First, and perhaps most concerning of all, it implies that the elected, sitting President of the United States is not, in fact, the person governing the executive branch. If someone or some group believes that it can control what the President says and then pull the plug on a live broadcast when they believe he’s about to say something that isn’t pre-approved, then whoever that person or group is, by obvious deduction, possesses more power and authority than the President. This is a subversion of our constitutional system.

Second, this implies that all of the propaganda and rhetoric about voting rights, electoral access, and democratic elections coming out of the White House and the Democrat Party are nothing but, in Orwell’s terms, meaningless words. If someone other than the elected President is ultimately in charge of the executive branch of government, then any rhetoric about electoral democracy emanating from the executive branch is less-than-truthful nonsense. It’s nonsense because elections are designed to give the people–who possess ultimate political power in the American constitutional system–the final say.

The next troubling development is the evidence that Congress also sees the public as a dangerous menace who should be kept at a distance and in the dark. Over the summer, Capitol Police began installing military-grade surveillance technology that was used in places like Iraq and Afghanistan to keep up 24/7 surveillance, which allowed for the development of “pattern of life” intelligence on suspected terrorists. And if you’re tempted to call this an unfortunate necessity that can be blamed on the so-called insurrectionists of January 6, you should know that such upgrades began as far back as 2006 under the Obama administration. And, like the White House, Capitol Police are unapologetic about refusing to share information with American citizens on the premise that they’ve had to transition from being a law enforcement agency into an intelligence agency. It doesn’t take much reading between the lines to realize that the intelligence gathered will be about American citizens who are visiting the Capitol and, potentially, elected members of Congress and their staffers.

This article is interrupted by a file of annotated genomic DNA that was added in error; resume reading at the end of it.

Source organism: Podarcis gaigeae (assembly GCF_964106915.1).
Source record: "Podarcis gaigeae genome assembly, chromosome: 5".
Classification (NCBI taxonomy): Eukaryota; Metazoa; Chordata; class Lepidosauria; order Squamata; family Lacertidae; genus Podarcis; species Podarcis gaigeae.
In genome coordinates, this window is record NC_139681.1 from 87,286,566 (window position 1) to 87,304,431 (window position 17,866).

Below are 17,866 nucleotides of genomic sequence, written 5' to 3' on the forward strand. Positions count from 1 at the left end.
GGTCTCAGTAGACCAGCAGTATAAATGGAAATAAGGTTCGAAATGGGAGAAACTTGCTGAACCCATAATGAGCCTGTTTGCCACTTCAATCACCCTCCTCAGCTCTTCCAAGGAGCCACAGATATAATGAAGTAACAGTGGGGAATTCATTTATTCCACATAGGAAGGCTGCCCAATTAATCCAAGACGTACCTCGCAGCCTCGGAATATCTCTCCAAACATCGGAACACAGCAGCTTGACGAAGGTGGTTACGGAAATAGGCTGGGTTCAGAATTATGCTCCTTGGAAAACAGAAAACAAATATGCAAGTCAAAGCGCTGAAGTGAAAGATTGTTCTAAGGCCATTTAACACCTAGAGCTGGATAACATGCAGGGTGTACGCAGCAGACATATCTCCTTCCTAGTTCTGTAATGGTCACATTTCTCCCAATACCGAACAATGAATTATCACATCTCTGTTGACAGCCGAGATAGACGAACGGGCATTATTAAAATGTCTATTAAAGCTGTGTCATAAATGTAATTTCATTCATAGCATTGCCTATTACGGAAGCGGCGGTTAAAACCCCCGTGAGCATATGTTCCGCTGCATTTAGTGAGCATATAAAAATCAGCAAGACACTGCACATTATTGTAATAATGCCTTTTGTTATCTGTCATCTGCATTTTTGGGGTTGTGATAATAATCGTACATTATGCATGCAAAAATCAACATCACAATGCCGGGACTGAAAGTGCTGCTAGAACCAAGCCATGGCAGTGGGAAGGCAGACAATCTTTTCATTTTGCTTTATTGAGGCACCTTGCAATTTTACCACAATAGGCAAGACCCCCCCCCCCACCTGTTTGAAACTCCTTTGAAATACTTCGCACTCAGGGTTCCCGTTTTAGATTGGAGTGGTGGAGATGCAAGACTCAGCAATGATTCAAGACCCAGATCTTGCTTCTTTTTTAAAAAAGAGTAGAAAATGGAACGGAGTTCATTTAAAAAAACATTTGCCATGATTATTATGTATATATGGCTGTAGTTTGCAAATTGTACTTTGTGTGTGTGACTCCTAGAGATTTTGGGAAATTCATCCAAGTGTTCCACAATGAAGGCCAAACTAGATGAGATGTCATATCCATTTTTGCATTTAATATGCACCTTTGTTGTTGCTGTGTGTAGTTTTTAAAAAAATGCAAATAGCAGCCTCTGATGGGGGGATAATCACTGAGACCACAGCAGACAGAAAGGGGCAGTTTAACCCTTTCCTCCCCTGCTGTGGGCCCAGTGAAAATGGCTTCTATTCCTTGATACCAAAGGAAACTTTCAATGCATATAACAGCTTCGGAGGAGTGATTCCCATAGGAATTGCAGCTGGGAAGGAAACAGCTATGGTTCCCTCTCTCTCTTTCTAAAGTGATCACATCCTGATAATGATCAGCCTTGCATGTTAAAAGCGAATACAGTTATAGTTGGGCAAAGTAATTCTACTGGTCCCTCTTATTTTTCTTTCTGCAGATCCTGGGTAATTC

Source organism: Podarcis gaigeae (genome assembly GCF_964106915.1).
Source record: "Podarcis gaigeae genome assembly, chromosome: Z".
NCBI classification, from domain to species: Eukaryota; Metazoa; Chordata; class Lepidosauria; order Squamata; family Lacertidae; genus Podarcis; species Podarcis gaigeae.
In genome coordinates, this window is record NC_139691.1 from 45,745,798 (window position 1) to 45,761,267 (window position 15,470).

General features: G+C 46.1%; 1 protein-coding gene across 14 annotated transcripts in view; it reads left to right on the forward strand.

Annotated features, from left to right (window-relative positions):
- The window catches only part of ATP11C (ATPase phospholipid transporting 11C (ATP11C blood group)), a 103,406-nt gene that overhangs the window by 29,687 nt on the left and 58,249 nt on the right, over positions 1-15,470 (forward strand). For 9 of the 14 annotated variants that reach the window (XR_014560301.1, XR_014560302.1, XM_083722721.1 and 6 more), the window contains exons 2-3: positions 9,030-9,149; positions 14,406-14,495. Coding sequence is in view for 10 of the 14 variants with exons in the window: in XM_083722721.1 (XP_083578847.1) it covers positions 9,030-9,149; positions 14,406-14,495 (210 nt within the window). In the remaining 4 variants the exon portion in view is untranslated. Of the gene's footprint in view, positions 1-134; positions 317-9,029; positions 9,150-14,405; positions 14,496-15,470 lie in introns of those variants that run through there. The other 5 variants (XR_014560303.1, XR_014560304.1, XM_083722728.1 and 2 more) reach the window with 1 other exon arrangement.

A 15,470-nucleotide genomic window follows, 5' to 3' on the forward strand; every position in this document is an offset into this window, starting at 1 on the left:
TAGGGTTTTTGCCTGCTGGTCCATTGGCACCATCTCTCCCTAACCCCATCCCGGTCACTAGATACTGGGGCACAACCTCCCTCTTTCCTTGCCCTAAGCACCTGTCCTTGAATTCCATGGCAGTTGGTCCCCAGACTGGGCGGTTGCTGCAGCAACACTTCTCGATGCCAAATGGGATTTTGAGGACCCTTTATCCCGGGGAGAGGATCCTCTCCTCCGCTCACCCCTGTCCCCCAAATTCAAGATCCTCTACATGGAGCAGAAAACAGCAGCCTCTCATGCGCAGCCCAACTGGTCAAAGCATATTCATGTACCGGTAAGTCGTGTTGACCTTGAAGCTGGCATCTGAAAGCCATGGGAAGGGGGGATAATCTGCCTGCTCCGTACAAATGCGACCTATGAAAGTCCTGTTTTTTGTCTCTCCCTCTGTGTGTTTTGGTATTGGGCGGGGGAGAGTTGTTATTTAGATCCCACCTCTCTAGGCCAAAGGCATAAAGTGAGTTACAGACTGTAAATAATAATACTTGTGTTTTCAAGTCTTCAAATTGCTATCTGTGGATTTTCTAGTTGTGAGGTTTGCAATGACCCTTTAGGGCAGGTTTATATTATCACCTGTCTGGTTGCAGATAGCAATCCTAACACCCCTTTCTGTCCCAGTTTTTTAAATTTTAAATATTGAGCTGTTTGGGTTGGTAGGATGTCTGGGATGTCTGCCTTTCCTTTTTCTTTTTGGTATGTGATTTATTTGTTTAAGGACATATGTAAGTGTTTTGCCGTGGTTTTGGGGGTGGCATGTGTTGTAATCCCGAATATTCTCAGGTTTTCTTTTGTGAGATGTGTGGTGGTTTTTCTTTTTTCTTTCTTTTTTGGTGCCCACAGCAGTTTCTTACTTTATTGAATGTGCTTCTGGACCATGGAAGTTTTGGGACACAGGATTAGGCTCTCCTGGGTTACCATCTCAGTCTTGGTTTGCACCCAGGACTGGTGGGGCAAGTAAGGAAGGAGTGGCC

Adding on to these already troubling developments is the now-rescinded order by Biden’s FAA that banned news media from flying camera-equipped drones over the U.S.-Mexico border in order to document the growing crisis of potential illegal immigration. Regardless of one’s opinion on the desirability of immigration–illegal or otherwise–American citizens have a right to know the conditions that exist on an international border. At the very least, they have a right to know in order to develop those opinions–whatever they are–and deliver them to the elected officials who will develop and implement immigration policy.